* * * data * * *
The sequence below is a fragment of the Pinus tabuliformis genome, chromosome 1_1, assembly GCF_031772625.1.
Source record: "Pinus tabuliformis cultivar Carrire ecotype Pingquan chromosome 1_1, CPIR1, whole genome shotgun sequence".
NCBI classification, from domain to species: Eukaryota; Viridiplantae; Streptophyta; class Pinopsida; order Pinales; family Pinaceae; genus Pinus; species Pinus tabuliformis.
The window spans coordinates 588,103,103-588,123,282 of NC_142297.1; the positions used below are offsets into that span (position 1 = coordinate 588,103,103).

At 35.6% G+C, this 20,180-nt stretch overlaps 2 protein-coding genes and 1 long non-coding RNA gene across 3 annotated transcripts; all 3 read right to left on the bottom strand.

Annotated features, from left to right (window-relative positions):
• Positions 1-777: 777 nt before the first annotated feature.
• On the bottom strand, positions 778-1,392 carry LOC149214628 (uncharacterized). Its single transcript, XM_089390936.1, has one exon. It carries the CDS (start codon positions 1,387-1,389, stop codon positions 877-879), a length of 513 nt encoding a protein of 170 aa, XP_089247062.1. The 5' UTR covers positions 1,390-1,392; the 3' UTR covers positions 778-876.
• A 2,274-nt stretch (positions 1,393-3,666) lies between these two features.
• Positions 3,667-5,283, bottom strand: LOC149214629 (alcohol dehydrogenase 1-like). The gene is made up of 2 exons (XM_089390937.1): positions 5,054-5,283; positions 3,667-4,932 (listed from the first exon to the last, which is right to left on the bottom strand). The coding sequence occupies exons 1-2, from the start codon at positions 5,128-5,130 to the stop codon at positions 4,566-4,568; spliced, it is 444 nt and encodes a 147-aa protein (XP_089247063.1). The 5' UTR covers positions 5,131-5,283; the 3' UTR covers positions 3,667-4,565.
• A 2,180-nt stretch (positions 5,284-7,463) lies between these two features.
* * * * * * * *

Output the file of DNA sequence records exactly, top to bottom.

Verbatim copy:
The sequence below is a fragment of the Pinus tabuliformis genome, chromosome 1_1, assembly GCF_031772625.1.
Source record: "Pinus tabuliformis cultivar Carrire ecotype Pingquan chromosome 1_1, CPIR1, whole genome shotgun sequence".
NCBI classification, from domain to species: Eukaryota; Viridiplantae; Streptophyta; class Pinopsida; order Pinales; family Pinaceae; genus Pinus; species Pinus tabuliformis.
The window spans coordinates 588,103,103-588,123,282 of NC_142297.1; the positions used below are offsets into that span (position 1 = coordinate 588,103,103).

At 35.6% G+C, this 20,180-nt stretch overlaps 2 protein-coding genes and 1 long non-coding RNA gene across 3 annotated transcripts; all 3 read right to left on the bottom strand.

Annotated features, from left to right (window-relative positions):
• Positions 1-777: 777 nt before the first annotated feature.
• On the bottom strand, positions 778-1,392 carry LOC149214628 (uncharacterized). Its single transcript, XM_089390936.1, has one exon. It carries the CDS (start codon positions 1,387-1,389, stop codon positions 877-879), a length of 513 nt encoding a protein of 170 aa, XP_089247062.1. The 5' UTR covers positions 1,390-1,392; the 3' UTR covers positions 778-876.
• A 2,274-nt stretch (positions 1,393-3,666) lies between these two features.
• Positions 3,667-5,283, bottom strand: LOC149214629 (alcohol dehydrogenase 1-like). The gene is made up of 2 exons (XM_089390937.1): positions 5,054-5,283; positions 3,667-4,932 (listed from the first exon to the last, which is right to left on the bottom strand). The coding sequence occupies exons 1-2, from the start codon at positions 5,128-5,130 to the stop codon at positions 4,566-4,568; spliced, it is 444 nt and encodes a 147-aa protein (XP_089247063.1). The 5' UTR covers positions 5,131-5,283; the 3' UTR covers positions 3,667-4,565.
• A 2,180-nt stretch (positions 5,284-7,463) lies between these two features.